How to tell them apart – is it a sprain, strain, break or dislocation?
Injuries are a simple, unavoidable fact of life. Knowing quality first aid will ensure you and your loved ones are given the best first responder treatment, but sometimes it can be hard to determine what has happened. We all know someone who has experienced a sprain, strain, break or dislocation. Whilst these injuries are extremely common, it is difficult to know whether you have a broken bone or just have a soft tissue injury. Unless the bone is sticking out, or the limb is at a very peculiar angle, the only way to know for sure that a bone is broken is to have an X-ray.
Understanding the differences between a sprain, strain, break, and dislocation will help will help you if you find yourself in this situation.
A sprain is a sudden injury that occurs to the ligaments within a joint. Unlike a strain it affects our joints and not our muscles. Ligaments are strong bands of tissue around joints that connect one bone another, they help to keep the bones together and stable. A sprain happens if one or more of our ligaments have been torn, twisted or stretched, usually as a result of excessive force being applied to the joint. Sprains commonly occur in the knee, wrist, ankle and thumb.
In the majority of cases, the casualty will have swelling, bruising and tenderness in the area, it is unlikely that they will to be able to move it without pain or bear weight on it. The casualty may also report a “popping” sensation at the time of injury. In severe sprains, the patient may also experience altered sensations beyond the site of injury and have limited to no movement at all. In most cases, sprains can be treated with the RICE (Rest, Ice, Compress, Elevate) method, owever may require further medical attention. A sprained joint will usually heal within 6 to 8 weeks, although more severe sprains may take from 6 – 8 months. The most common type of sprain is an ankle sprain (HSE Website)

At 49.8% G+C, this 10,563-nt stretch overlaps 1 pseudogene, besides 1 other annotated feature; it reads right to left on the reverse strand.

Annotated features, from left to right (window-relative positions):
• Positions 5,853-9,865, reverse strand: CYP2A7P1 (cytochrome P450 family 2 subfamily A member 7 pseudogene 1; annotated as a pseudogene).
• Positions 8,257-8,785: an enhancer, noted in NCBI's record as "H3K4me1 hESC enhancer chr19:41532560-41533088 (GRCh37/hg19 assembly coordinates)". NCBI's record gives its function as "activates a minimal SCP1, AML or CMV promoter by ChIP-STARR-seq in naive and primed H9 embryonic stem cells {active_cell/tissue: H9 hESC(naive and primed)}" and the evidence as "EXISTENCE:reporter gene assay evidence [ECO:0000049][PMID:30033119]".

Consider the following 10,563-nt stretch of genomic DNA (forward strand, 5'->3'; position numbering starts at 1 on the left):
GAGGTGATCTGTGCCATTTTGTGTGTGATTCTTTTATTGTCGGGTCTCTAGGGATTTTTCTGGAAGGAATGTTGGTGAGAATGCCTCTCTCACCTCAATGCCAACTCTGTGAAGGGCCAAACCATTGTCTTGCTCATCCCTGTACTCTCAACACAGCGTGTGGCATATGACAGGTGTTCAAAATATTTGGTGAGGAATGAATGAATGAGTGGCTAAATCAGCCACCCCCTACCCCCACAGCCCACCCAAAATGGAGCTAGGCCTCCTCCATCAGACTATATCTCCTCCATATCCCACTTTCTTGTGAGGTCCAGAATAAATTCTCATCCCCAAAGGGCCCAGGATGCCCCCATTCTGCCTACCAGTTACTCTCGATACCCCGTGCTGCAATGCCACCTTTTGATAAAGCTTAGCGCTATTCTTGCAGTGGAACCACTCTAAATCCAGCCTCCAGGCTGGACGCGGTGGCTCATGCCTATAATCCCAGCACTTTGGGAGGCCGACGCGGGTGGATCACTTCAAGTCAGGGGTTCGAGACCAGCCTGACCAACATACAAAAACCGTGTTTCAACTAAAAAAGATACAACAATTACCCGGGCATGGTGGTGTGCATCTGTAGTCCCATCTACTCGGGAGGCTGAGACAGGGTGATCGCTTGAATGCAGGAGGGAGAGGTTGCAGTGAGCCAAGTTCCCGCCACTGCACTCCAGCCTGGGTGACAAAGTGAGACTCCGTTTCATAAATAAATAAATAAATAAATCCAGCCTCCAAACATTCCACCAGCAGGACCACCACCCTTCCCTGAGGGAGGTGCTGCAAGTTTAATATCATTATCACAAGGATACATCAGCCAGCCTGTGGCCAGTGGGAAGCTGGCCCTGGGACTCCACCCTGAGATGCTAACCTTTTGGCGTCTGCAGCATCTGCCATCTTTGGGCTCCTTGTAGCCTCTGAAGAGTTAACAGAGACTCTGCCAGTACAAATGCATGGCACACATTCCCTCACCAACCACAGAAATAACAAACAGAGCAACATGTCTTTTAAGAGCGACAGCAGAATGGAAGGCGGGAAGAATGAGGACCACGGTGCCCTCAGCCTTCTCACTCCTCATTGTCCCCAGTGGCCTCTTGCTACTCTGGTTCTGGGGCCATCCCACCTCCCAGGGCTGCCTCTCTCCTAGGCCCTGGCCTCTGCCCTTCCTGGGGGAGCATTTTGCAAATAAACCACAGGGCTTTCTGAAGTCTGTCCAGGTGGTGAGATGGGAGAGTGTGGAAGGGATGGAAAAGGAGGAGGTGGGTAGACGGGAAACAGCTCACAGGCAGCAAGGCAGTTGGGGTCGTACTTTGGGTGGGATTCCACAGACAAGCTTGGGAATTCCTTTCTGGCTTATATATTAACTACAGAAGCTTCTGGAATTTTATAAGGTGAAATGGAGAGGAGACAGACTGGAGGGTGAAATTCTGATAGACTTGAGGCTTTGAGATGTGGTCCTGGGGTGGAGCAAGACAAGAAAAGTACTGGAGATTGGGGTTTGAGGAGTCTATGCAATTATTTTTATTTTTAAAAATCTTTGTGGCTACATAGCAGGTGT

Unlike sprains; strains are injuries that affect the muscles. Strains are most often caused when a muscle is stretched beyond its limits (e.g. weightlifting), when a muscle is forced to contract or shorten too quickly or through repetitive movements. Strains commonly occur in the hamstrings, calf, thigh and lower back. Muscle strains are very common injuries that affect those who play a lot of sport, such as professional sports people. it is estimated that 90% of professional footballers will experience at least one muscle strain during the course of a football season (www.hse.ie). They can occur over a long period of time or suddenly.
Symptoms of strains include swelling, bruising, tenderness, cramps or muscle spasms, weakness and restricted movement around the area. Like sprains, most strains can be treated with the RICE method. Recovery for strains can be anywhere from a few weeks to several months depending on the severity of the strain. Extreme cases may require physical therapy and/or surgery.
Fractures (more commonly known as breaks) are injuries to the bone that cause it to crack. Although there are many types of fractures, the recognition and treatment of them is consistent. Patients may experience or hear a “cracking” sound when the injury occurs, although this is not always the case. The affected area will often be bruised, swollen, tender, and may have obvious deformity. The patient will likely experience limited to no movement in the area and may complain of pins and needles in extremities after the injury site.